Surprisingly Funny and Entertaining
Todd and In Charge | Miami, FL | 10/03/2008
(4 out of 5 stars)
"I do agree with the other reviewers that there was a lot more that could have been done with the premise, but for my money this was a light, enjoyable romp through the music biz, with an amazingly beautiful JLoveH, a funny-as-always Will Ferrell, and a hilarious turn by the father/son Stiller team.
Still, the anchor in all of this is Amy Brenneman, who turns in a deft, mature performance that keeps the film rolling over the sometimes spotty script and direction. Let me say this, too -- by the end of the movie you will love the Suburbans' one-hit song."
S. Holman | OC, California | 06/01/2005
(4 out of 5 stars)
"This is a fantastic bit of 'hang-over Sunday' cinema. The Suburbans is extremely re-watchable, due entirely to charismatic performances by Will Ferrell, Ben Stiller, the underrated Craig Bierko, and even Jennifer Love Hewitt. This would have been a hit had the director not cast himself in the lead, but even he contributes a decent performance. This movie masters the art of combining goofy male performances with sexy, yet comically apt female performances by Amy Brenneman and Bridgette Wilson. Rent the Suburbans. It's one movie that will make you wonder why it was never a hit."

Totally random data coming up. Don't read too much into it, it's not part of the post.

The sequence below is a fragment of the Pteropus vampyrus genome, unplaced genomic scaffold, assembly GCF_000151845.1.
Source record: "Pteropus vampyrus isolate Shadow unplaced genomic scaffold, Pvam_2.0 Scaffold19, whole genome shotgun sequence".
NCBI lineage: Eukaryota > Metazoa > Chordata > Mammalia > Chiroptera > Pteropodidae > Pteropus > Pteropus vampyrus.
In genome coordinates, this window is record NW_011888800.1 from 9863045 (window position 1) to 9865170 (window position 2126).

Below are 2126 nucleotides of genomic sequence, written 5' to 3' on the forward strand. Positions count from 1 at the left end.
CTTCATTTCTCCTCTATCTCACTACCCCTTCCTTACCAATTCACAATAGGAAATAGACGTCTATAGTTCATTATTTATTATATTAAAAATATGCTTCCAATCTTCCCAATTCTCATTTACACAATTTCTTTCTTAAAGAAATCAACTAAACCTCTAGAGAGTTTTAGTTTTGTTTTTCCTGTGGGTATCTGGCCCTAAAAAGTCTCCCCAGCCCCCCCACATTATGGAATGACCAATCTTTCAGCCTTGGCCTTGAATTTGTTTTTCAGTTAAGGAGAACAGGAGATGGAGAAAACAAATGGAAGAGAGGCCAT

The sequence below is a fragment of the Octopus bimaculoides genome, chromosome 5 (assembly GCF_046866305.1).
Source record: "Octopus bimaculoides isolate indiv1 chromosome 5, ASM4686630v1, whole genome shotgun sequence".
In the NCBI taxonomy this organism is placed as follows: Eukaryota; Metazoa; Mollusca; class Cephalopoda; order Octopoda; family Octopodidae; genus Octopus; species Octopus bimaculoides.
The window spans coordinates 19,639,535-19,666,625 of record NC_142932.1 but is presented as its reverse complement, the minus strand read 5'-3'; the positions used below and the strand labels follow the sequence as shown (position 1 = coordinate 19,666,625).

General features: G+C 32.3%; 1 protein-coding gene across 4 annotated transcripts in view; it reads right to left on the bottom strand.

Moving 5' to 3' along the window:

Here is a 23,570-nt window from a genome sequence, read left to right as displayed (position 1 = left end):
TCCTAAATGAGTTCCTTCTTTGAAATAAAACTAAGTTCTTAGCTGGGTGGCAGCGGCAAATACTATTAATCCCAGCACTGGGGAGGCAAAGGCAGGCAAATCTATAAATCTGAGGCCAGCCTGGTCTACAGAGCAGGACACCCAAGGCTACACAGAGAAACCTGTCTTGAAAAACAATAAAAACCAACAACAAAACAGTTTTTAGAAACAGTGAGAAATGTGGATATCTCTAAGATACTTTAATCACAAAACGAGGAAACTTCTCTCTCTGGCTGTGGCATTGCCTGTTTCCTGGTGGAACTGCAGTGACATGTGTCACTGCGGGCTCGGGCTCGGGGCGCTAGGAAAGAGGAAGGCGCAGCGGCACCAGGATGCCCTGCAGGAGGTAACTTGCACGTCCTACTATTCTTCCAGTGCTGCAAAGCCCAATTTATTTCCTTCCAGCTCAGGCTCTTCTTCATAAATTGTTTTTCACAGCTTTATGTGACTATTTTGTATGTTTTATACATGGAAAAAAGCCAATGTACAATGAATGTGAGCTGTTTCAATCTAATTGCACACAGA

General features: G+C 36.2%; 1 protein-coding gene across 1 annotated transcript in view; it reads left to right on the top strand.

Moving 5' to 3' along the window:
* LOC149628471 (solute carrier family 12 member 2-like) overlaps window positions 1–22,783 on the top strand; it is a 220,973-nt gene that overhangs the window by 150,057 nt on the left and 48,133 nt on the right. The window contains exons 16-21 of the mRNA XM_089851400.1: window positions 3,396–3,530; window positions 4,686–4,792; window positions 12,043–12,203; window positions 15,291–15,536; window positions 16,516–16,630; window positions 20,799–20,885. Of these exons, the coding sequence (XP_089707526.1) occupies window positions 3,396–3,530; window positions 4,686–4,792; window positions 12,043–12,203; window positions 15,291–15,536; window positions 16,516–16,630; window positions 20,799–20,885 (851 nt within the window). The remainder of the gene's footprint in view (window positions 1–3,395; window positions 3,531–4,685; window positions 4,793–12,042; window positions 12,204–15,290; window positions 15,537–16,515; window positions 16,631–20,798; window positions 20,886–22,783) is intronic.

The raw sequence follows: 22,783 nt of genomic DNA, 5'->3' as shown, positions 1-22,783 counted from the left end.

More Jennifer Love Hewitt and more fun than I expected
Daniel Jolley | Shelby, North Carolina USA | 05/10/2003
(4 out of 5 stars)
"The Suburbans was both better and worse than I expected it to be. Admittedly, I only bought this movie because of Jennifer Love Hewitt, but it turned out to be a pretty entertaining show. I was under the impression that JLH had only a small part in this film, so I was quite pleased to see more of her than I expected. This was something of an unusual role for her, and she definitely looked rather exotic at times, but she is always gorgeous. In her role as a record company executive, she sets out to resurrect a one-hit wonder group from the early 1980s called The Suburbans. The band members are an interesting bunch of guys, all but one having forgotten their dreams of musical success and dealing with very real issues of families, commitments, and relationships. I expected to get a lot of laughs from Will Ferrell, but he is actually sort of the straight man of the group. This is not to say that laughs are not to be found here, though, as several scenes came out very funny indeed. A few recognizable notables who put in appearances include Amy Brennaman, Robert Loggia, and both generations of the incredibly annoying Stillers. The comedy begins to dissipate in the later stages as the big resurrection mania fails to live up to the hype and a couple of the guys start making the same kind of bad decisions they had made the first time around. Each man has to ask himself whether The Suburbans are better off left in the past, and in so doing they begin to make some of the grown-up decisions about life that they have been putting off for fifteen years. The only problem I have with the movie (besides the fact that Jennifer Love Hewitt isn't in every single scene) is the ending, which left at least two large questions unanswered in my mind. Still, though, this movie played rather well as a whole, convincing me that, while it is no diamond in the rough, it is certainly no throwaway film to be forgotten either."